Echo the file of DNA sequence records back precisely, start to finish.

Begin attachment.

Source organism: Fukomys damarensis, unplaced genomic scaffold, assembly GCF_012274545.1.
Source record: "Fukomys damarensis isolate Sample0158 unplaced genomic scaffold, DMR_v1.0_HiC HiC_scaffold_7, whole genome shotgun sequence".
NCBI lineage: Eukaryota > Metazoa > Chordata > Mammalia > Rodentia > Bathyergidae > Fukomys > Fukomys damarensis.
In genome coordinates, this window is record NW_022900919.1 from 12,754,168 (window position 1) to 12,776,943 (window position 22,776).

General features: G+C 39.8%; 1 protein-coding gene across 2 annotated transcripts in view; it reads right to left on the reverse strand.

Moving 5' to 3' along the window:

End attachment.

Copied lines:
Source organism: Fukomys damarensis, unplaced genomic scaffold, assembly GCF_012274545.1.
Source record: "Fukomys damarensis isolate Sample0158 unplaced genomic scaffold, DMR_v1.0_HiC HiC_scaffold_7, whole genome shotgun sequence".
NCBI lineage: Eukaryota > Metazoa > Chordata > Mammalia > Rodentia > Bathyergidae > Fukomys > Fukomys damarensis.
In genome coordinates, this window is record NW_022900919.1 from 12,754,168 (window position 1) to 12,776,943 (window position 22,776).

General features: G+C 39.8%; 1 protein-coding gene across 2 annotated transcripts in view; it reads right to left on the reverse strand.

Moving 5' to 3' along the window: